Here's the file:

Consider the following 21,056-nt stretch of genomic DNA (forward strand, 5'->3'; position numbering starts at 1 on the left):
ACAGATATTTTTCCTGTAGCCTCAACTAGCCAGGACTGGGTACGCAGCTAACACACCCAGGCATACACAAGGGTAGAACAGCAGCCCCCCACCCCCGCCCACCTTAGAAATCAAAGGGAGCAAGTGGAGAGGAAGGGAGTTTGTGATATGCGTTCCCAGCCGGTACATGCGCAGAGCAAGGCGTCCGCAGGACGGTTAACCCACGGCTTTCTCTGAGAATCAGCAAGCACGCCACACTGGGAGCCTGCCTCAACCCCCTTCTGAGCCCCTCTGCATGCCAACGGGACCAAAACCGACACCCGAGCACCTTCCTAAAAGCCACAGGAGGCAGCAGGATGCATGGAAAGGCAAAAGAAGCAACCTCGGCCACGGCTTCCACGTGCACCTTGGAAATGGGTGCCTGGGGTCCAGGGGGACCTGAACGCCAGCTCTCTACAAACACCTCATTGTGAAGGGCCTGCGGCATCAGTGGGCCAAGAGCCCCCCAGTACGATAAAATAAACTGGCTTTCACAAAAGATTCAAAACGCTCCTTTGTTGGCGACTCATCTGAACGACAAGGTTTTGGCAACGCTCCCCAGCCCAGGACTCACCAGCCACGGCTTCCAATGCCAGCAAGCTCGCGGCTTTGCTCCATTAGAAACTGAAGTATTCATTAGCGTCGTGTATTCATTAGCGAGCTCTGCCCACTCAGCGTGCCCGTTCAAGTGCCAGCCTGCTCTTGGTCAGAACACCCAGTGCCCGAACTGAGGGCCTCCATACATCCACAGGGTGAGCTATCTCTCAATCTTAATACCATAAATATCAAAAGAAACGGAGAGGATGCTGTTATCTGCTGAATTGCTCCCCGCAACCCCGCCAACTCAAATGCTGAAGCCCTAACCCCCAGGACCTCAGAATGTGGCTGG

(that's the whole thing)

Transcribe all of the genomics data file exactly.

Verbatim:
Consider the following 21,056-nt stretch of genomic DNA (forward strand, 5'->3'; position numbering starts at 1 on the left):
ACAGATATTTTTCCTGTAGCCTCAACTAGCCAGGACTGGGTACGCAGCTAACACACCCAGGCATACACAAGGGTAGAACAGCAGCCCCCCACCCCCGCCCACCTTAGAAATCAAAGGGAGCAAGTGGAGAGGAAGGGAGTTTGTGATATGCGTTCCCAGCCGGTACATGCGCAGAGCAAGGCGTCCGCAGGACGGTTAACCCACGGCTTTCTCTGAGAATCAGCAAGCACGCCACACTGGGAGCCTGCCTCAACCCCCTTCTGAGCCCCTCTGCATGCCAACGGGACCAAAACCGACACCCGAGCACCTTCCTAAAAGCCACAGGAGGCAGCAGGATGCATGGAAAGGCAAAAGAAGCAACCTCGGCCACGGCTTCCACGTGCACCTTGGAAATGGGTGCCTGGGGTCCAGGGGGACCTGAACGCCAGCTCTCTACAAACACCTCATTGTGAAGGGCCTGCGGCATCAGTGGGCCAAGAGCCCCCCAGTACGATAAAATAAACTGGCTTTCACAAAAGATTCAAAACGCTCCTTTGTTGGCGACTCATCTGAACGACAAGGTTTTGGCAACGCTCCCCAGCCCAGGACTCACCAGCCACGGCTTCCAATGCCAGCAAGCTCGCGGCTTTGCTCCATTAGAAACTGAAGTATTCATTAGCGTCGTGTATTCATTAGCGAGCTCTGCCCACTCAGCGTGCCCGTTCAAGTGCCAGCCTGCTCTTGGTCAGAACACCCAGTGCCCGAACTGAGGGCCTCCATACATCCACAGGGTGAGCTATCTCTCAATCTTAATACCATAAATATCAAAAGAAACGGAGAGGATGCTGTTATCTGCTGAATTGCTCCCCGCAACCCCGCCAACTCAAATGCTGAAGCCCTAACCCCCAGGACCTCAGAATGTGGCTGG